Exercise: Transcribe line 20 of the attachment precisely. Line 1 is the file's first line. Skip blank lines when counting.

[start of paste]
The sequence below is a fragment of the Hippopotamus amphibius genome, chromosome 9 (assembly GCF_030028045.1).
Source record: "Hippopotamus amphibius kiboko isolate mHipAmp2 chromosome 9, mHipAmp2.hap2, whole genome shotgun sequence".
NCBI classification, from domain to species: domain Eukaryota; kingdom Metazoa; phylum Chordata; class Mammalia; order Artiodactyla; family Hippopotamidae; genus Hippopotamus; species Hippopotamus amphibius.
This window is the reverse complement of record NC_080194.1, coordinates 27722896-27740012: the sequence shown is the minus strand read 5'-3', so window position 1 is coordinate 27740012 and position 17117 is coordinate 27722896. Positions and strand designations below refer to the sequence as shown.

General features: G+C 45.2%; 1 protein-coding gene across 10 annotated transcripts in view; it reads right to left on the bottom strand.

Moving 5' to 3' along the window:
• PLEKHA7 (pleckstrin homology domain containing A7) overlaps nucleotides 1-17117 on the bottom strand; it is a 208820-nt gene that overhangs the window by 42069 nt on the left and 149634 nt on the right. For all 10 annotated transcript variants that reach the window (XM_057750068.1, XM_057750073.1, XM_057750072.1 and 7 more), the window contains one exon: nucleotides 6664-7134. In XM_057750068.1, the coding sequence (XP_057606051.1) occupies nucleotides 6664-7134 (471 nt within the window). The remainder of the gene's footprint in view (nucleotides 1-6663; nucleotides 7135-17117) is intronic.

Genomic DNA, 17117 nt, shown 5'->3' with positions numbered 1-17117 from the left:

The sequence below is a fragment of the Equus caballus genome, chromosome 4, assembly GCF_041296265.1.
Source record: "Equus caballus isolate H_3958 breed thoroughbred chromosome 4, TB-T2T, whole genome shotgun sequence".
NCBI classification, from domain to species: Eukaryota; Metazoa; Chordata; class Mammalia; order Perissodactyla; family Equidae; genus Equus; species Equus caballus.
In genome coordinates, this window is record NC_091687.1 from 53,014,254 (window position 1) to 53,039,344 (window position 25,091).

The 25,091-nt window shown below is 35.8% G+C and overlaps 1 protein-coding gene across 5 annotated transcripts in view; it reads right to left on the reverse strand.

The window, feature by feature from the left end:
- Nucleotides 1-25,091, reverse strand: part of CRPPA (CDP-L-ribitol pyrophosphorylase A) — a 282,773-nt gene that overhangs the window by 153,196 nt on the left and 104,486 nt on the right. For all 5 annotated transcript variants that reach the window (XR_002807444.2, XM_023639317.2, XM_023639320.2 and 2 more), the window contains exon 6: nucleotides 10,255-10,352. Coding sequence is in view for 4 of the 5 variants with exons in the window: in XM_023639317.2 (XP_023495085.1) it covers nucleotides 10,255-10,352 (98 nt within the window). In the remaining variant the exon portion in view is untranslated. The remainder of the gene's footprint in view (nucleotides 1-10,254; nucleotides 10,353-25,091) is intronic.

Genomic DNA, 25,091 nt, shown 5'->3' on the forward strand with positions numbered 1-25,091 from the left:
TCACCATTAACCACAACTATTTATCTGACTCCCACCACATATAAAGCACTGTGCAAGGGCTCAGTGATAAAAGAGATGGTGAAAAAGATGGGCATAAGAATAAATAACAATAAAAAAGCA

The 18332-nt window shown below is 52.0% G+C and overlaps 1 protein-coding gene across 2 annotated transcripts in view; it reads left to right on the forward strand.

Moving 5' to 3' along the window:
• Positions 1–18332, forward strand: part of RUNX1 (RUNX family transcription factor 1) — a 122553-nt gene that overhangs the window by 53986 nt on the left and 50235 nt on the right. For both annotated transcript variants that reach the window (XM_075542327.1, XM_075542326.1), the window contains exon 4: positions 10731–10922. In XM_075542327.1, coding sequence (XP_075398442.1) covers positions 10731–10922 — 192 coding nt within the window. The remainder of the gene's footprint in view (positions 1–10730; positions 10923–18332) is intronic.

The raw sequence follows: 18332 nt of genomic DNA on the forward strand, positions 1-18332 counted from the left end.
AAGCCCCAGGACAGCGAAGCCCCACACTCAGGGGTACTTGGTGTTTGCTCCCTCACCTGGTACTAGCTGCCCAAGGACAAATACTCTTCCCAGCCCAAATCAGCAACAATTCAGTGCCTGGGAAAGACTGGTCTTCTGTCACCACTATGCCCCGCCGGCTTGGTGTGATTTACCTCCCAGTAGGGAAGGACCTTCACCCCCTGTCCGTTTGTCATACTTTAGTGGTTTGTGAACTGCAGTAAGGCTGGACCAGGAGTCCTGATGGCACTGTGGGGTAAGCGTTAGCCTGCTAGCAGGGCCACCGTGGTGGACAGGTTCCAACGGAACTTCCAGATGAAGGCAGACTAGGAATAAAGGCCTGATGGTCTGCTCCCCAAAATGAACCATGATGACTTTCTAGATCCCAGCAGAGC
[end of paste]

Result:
• Positions 1–18332, forward strand: part of RUNX1 (RUNX family transcription factor 1) — a 122553-nt gene that overhangs the window by 53986 nt on the left and 50235 nt on the right. For both annotated transcript variants that reach the window (XM_075542327.1, XM_075542326.1), the window contains exon 4: positions 10731–10922. In XM_075542327.1, coding sequence (XP_075398442.1) covers positions 10731–10922 — 192 coding nt within the window. The remainder of the gene's footprint in view (positions 1–10730; positions 10923–18332) is intronic.